Skip to main content

What is Polycystic kidney disease?

Polycystic kidney disease (PKD) is a genetic disorder characterized by the growth of numerous clusters of cysts (closed pockets or pouches of tissue) filled with fluid in the kidneys. PKD cysts can reduce kidney function and cause kidney failure. PKD can also cause cysts in the liver and problems in other organs, such as the heart and the blood vessels in the brain. Polycystic kidney disease is the fourth leading cause of kidney failure in the United States.


Some people don't have symptoms, so this disorder may be discovered during tests that are being performed for other reasons.

Symptoms of autosomal dominant polycystic kidney disease include:

  • Abdominal pain or tenderness
  • Flank pain on one or both sides
  • Detectable body mass
  • Pale color to skin
  • Bruise easily
  • Kidney stones
  • Blood in the urine
  • Excessive urination at night

Additional symptoms that may be associated with polycystic kidney disease include:

  • Drowsiness
  • High blood pressure
  • Joint pain
  • Nail abnormalities
  • Painful menstruation
  • High blood pressure
  • Aneurysms (bulging of the walls of blood vessels) in the brain
  • Diverticulosis (pouches in the intestines)
  • Urinary tract infections
  • Liver and pancreatic cysts
  • Abnormal heart valves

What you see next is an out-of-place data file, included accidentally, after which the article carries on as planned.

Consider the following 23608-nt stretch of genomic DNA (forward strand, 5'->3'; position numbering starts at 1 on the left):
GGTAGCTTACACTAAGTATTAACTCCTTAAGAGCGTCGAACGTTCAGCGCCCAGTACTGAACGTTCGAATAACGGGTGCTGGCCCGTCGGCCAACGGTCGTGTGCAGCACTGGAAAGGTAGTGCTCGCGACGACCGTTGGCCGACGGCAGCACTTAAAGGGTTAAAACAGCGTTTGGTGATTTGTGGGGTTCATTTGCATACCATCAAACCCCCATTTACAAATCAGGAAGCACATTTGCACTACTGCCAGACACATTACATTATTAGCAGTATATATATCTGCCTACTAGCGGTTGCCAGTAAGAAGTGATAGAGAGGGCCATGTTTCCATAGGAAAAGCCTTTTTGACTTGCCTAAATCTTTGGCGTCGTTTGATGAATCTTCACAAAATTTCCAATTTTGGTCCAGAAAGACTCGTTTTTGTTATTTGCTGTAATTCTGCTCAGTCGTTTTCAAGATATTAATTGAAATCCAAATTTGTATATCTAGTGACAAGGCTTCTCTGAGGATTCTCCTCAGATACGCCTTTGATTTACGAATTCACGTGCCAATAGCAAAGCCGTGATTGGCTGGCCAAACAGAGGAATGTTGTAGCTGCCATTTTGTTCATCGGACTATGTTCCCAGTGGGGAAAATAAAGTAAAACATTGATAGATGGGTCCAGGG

Symptoms of autosomal recessive polycystic kidney disease can begin before birth. Children born with the disease may develop kidney failure within a few years and often experience the following:

  • High blood pressure
  • Urinary tract infections
  • Frequent urination
  • Damage to liver, spleen and pancreas
  • Low blood cell counts
  • Varicose veins
  • Hemorrhoids


The exact action that triggers cyst formation is unknown. In early stages, the cysts cause the kidney to swell. The swelling disrupts kidney function and leads to chronic high blood pressure and kidney infections. The cysts may also cause the kidneys to produce more erythropoietin, a hormone that stimulates production of red blood cells. This leads to the production of too many red blood cells, rather than the opposite condition of anemia normally seen in chronic kidney disease.


There are two types of inherited PKD and one non-inherited type:

  • Autosomal dominant PKD disease is the most common inherited form of polycystic kidney disease and accounts for about 90 percent of all PKD cases. It occurs in children and adults, but is more common in adults.
  • Autosomal recessive PKD disease appears in infancy or childhood. This type is usually very serious and progresses rapidly, resulting in end-stage kidney failure.
  • Acquired cystic kidney disease (ACKD) is not an inherited kidney disease. Instead, it may develop in association with long-term kidney problems, mostly in those who have kidney failure and who have been on dialysis for a long time.
Go to top